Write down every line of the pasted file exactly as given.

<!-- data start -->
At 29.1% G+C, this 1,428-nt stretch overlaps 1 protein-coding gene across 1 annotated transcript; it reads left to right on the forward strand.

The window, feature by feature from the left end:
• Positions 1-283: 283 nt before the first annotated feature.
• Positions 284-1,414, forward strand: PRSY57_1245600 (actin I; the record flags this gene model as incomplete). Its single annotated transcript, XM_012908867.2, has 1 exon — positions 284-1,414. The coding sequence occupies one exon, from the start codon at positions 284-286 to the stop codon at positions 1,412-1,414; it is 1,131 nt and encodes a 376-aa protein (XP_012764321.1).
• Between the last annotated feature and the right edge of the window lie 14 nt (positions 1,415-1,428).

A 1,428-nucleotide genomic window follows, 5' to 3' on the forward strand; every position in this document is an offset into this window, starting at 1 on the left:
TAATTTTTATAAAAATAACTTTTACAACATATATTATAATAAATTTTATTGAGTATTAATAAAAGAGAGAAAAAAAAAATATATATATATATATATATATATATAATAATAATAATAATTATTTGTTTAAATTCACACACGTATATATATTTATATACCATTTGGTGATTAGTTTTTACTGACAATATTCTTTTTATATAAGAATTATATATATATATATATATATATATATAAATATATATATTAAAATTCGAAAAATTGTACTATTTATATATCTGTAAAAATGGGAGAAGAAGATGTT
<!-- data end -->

At 29.1% G+C, this 1,428-nt stretch overlaps 1 protein-coding gene across 1 annotated transcript; it reads left to right on the forward strand.

The window, feature by feature from the left end:
• Positions 1-283: 283 nt before the first annotated feature.
• Positions 284-1,414, forward strand: PRSY57_1245600 (actin I; the record flags this gene model as incomplete). Its single annotated transcript, XM_012908867.2, has 1 exon — positions 284-1,414. The coding sequence occupies one exon, from the start codon at positions 284-286 to the stop codon at positions 1,412-1,414; it is 1,131 nt and encodes a 376-aa protein (XP_012764321.1).
• Between the last annotated feature and the right edge of the window lie 14 nt (positions 1,415-1,428).

A 1,428-nucleotide genomic window follows, 5' to 3' on the forward strand; every position in this document is an offset into this window, starting at 1 on the left:
TAATTTTTATAAAAATAACTTTTACAACATATATTATAATAAATTTTATTGAGTATTAATAAAAGAGAGAAAAAAAAAATATATATATATATATATATATATATAATAATAATAATAATTATTTGTTTAAATTCACACACGTATATATATTTATATACCATTTGGTGATTAGTTTTTACTGACAATATTCTTTTTATATAAGAATTATATATATATATATATATATATATATAAATATATATATTAAAATTCGAAAAATTGTACTATTTATATATCTGTAAAAATGGGAGAAGAAGATGTT